One year after the main pond was completed we constructed a pond addition.
Step 1 - Site Selection and Planning
At the south end of the main pond there was a 7 foot young maple tree. Our concern was that it would grow to completely shade the pond. After the tree was relocated, there was an 18" deep hole. The pond addition was centered around that hole.|
Because the area was lower than the main pond, a stream was planned to connect the main pond with the addition. A second skimmer and pump were also located to move the water back to the top pond.
Using spray paint, I outlined the area to be dug. A second line was used to indicate different water depths.
On the left: looking north toward the main pond.
On the right: looking south east. Note the markings to delineate the different water depths.
Step 2 - Excavation
Being blessed with 2 strong teenage sons, I was able to have my pond dug by hand. In our area it is mostly clay. The pond is approximately 15 feet by 12 feet, 18" deep at the center and 12" deep at the periphery. A 2x4 with a carpenter's level was used to set the skimmer at a depth that would leave 1 inch of the opening above water level. It was also used to make sure that the sides of the pond were level. In this case, the north side was slightly higher than the south.|
The stream is approximately 4 feet long and drops about 4 inches. The black box contains the pump and skimmer. The holes in the ledge are for planting. Because there are many turtles in the main pond, the stream did not yet broach the fence.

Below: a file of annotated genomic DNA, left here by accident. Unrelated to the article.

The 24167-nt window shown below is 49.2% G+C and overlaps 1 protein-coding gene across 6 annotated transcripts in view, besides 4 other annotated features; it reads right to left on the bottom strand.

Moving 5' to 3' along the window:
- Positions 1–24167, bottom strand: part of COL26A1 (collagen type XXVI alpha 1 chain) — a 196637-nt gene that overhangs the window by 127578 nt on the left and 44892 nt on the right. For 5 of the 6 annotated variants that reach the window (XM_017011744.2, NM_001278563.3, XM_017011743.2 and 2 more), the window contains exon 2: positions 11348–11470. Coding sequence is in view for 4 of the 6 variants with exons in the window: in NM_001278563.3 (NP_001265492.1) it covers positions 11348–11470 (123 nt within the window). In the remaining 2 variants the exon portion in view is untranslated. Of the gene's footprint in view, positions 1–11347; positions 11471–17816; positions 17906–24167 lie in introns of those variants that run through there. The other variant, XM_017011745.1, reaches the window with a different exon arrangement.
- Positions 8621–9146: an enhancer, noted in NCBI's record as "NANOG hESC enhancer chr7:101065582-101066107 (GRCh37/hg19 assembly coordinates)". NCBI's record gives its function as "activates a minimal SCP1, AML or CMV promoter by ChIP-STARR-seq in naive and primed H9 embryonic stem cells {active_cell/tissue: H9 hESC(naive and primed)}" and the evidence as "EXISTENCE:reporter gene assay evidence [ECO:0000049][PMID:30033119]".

On the left: looking north toward the main pond, skimmer at the west end.
On the right: looking north east. Note the planting trenches on the ledge.
On the bottom: looking east. The stream comes up to, but not past, the fence.
Step 3 - Underlayment
To prevent hard objects from poking holes in the liner, the hole is lined with padding. We used pieces of Geo-textile underlayment left from the main pond construction the previous year. The gaps were filled with multiple layers of newspaper. Carpet remnants can also be used.|
Because the day was windy, rocks were used to temporarily hold everything in place.
The liner continues up the stream to the fence.
Step 4 - Placement of the Liner
A single piece of 45 mil EPDM rubber liner was used to cover the entire project. Adequate material was left at the north end to extend the entire length of the stream plus 1 foot. It was molded into the trenches and around the skimmer.|
A hole was cut in the liner to match the opening in the skimmer, silicone sealant was applied, and the overplate was screwed into place. Then excess rubber was trimmed leaving about 6" around the perimeter.
On the left: looking west.
On the right: looking north.
Step 5 - Rock and Gravel
It is advantageous to rinse your rock and gravel prior to placing in the pond, otherwise the fine dust will cloud your water temporarily. Rocks and stones of various sizes are used to line the steeper slopes. Everything else is covered with gravel. Here you will see the use of granite. |
Water was pumped from the main pond into the pond addition. This lowered the main pond water level sufficiently to permit access to the main pond liner.
The fence was opened at the area where the stream was planned. Plants were moved. Dirt was dug. The main pond liner was elevated and cleaned. The end of the stream liner was placed under the main pond liner and sealed with Beckett Pond Liner tape. The joining tape is 2 inches wide and we placed two rows, making a 4" juncture. Because the water was running downstream over the junction, we did not have to worry too much about leakage.
Then gravel and rocks were placed. Additional fencing was rapidly constructed to prevent escape. The ponds were filled to capacity with water. The pumps were started.
Waterlilies, aerating water plants (Myriophyllum) and dwarf cattails were planted. The roots were dug into the trenches and covered with gravel. Duckweed and water hyacinth floated down the stream and took up residence in the new pond.